Each floor has public conveniences and a help point in the same place but there is no counter as such on the upper floors. It is planned for these help points to be taken out in the future and for all enquiries to be dealt with at the bottom floor counter with library assistants and information assistants roving around the building. Current practice is that initial enquiries taken on the ground floor are passed up to the first and second floors dependent on their subject and that complaints are sent up to the help points. If I was a frustrated customer I would not want to then have to walk up a flight of stairs to explain my complaint again to another member of staff. The solution they are planning to implement should work theoretically but I’d like to go back on a busy Saturday afternoon and see whether staff have the time to floor walk and how long a queue there is at the ground floor counter.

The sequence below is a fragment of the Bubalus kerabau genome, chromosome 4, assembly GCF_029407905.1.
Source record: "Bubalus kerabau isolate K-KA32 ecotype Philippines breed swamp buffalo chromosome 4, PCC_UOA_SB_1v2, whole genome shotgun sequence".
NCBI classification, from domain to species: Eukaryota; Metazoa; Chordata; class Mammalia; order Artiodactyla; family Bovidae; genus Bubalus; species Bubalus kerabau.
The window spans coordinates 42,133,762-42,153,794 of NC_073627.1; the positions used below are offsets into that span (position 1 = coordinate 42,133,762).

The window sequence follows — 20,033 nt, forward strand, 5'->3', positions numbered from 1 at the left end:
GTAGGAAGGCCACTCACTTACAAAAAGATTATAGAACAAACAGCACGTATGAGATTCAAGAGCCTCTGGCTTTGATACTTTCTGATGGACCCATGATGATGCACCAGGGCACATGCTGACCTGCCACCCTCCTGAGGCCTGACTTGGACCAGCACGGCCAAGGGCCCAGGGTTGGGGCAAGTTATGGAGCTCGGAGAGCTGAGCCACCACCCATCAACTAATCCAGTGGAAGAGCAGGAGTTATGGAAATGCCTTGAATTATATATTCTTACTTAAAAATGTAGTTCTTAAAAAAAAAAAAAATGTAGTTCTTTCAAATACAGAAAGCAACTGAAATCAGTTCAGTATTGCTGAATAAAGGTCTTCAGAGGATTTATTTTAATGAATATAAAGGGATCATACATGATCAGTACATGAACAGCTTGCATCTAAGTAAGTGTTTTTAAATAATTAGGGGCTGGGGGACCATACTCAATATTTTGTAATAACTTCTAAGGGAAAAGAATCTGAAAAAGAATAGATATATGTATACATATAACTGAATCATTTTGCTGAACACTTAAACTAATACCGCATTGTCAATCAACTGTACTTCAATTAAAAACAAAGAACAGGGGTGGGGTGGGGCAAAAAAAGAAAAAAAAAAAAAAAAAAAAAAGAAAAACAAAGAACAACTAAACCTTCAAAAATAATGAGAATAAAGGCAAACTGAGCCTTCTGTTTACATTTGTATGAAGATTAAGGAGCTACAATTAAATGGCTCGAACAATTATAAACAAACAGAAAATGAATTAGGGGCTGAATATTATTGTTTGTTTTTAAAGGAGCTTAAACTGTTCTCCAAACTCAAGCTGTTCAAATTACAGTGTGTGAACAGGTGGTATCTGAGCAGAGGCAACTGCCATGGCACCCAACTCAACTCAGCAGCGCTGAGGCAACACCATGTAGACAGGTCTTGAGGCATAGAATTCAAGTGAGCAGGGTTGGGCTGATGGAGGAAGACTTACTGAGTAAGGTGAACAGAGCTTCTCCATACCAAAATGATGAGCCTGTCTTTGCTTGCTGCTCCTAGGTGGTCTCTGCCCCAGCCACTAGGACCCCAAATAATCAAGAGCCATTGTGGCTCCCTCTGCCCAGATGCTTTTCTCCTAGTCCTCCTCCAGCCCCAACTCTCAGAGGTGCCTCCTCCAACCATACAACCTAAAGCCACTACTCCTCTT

In the same vein there are only two issues machines and two returns machines for the entire library which can be found on the ground floor. There is an additional exterior book drop machine for when the library is closed. For a building of this size I would have expected machines on each of the floors but when asked staff commented that it is very rare people have to wait to use a machine. The whole library has a feel of an HE or FE library rather than public use.